Fish of the Week – Turbot

September 3, 2013 at 8:42 AM | Posted in fish, Fish of the Week | 2 Comments
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Turbot

Turbot

The turbot (Scophthalmus maximus) is a species of flatfish in the family Scophthalmidae. It is a demersal fish native to marine or brackish waters of the North Atlantic, Baltic Sea and the Mediterranean Sea.

 

 

The word comes from the Old French tourbout, which in turn is thought to be a derivative of the Latin turbo (“spinning top”) a possible reference to its shape. Early reference to the Turbot can be found in a satirical poem (The Emperor’s Fish) by Juvenal, a Roman poet of the late 1st and early 2nd centuries A.D., suggesting this fish was a delicacy in the Roman empire.
In the UK, Turbot is pronounced /ˈtɜrbət/ tur-bət. In the US it is pronounced /ˈtɜrboʊ/ tur-boh (the French pronunciation of “turbot” is [tyʁbo]).
In Turkey, where the fish is popular and expensive, it is called “Kalkan” – “shield” – due to the fish’s resemblance to the item. Instead of a smooth skin, Kalkan (Scophthalmus maeoticus), which is from the Black Sea, has small spikes on both sides; it is considered a subspecies of the Mediterranean Turbot (Scophthalmus maximus).

 

 

The turbot (Scophthalmus maximus) is a large left-eyed flatfish found primarily close to shore in sandy shallow waters throughout the Mediterranean, the Baltic Sea, the Black Sea and the North Atlantic. The European turbot has an asymmetrical disk-shaped body, and has been known to grow up to 100 cm (39 in) long and 25 kg (55 lb) in weight.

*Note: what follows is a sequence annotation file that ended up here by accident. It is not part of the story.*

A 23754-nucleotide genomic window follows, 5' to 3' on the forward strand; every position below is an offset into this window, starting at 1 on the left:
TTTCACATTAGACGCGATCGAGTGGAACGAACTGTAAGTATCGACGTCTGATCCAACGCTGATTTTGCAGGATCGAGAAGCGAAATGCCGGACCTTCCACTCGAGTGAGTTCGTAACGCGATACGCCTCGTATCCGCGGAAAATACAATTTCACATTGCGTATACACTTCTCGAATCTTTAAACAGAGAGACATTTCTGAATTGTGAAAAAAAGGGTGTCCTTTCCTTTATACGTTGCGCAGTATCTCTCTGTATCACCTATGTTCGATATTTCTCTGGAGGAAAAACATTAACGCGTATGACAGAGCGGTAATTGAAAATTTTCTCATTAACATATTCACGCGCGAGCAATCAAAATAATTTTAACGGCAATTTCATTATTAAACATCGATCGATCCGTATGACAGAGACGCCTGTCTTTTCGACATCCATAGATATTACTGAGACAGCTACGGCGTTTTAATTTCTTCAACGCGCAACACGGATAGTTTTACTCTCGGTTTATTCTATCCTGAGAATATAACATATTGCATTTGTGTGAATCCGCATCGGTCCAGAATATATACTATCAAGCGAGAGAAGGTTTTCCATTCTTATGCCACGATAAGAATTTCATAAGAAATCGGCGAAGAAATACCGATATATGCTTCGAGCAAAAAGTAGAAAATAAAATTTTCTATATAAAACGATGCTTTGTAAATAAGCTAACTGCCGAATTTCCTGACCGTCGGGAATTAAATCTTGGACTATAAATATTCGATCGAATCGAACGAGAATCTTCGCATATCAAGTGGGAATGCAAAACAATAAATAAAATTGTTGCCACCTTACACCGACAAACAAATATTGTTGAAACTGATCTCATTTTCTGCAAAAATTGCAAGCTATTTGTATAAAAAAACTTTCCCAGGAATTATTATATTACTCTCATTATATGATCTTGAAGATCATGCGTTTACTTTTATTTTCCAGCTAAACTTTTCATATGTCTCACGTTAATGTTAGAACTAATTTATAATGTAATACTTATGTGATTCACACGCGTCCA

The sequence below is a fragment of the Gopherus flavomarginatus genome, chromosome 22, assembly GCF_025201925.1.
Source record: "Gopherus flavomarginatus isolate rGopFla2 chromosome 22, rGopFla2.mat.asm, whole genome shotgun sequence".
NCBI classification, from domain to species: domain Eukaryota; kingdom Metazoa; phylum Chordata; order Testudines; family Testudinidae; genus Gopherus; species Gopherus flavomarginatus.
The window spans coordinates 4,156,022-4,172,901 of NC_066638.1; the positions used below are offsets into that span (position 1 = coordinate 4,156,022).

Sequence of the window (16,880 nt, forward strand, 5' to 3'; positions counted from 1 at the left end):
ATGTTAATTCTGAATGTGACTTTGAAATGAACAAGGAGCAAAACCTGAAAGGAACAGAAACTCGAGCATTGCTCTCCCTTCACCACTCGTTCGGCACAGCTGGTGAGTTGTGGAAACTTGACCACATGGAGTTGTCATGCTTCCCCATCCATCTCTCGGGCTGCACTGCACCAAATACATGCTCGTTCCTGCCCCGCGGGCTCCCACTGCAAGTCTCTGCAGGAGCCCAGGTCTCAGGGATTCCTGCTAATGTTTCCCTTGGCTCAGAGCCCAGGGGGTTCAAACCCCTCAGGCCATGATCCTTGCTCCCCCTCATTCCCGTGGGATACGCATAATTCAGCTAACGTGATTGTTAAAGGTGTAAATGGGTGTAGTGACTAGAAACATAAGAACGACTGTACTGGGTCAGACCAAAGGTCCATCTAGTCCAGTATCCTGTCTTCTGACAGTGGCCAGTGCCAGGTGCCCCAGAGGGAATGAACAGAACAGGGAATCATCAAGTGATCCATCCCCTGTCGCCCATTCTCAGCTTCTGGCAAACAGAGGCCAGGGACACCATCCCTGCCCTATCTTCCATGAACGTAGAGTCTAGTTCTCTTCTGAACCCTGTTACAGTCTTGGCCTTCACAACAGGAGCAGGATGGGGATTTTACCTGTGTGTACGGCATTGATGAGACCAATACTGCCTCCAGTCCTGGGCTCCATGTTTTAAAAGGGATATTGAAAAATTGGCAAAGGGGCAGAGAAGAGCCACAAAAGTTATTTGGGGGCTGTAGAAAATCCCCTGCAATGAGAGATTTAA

Turbot is highly prized as a food fish for its delicate flavor, and is also known as breet, britt or butt. It is a valuable commercial species, acquired through aquaculture and trawling. Turbot are farmed in France, Spain, Portugal, Romania, Turkey, Chile, Norway, and China. Turbot has a bright white flesh that retains this appearance when cooked. Like all flatfish, turbot yields four fillets with meatier topside portions that may be baked, poached or pan-fried.

 

 

 

 

Baked Turbot

 

Serves 4

Ingredients:

4 serving-size portions of Turbot
Juice of 1/2 Lemon
4 pats of Light Butter
Ground White Pepper, to taste
Hungarian Paprika, to taste
Sea Salt, to taste

Directions:

Preheat the oven to 400 degrees.
Lay the turbot fillets on a baking sheet or baking dish. Drizzle with lemon juice, then sprinkle with white pepper, salt, and paprika. Lay a pat of butter on each portion – you can break the butter in smaller bits if you like.
Bake at 400 degrees until the fish is cooked through – about 20 minutes. Serve hot garnished with a bit of lemon.
Slice the remaining 1/2 lemon into wedges and serve it with the fish.

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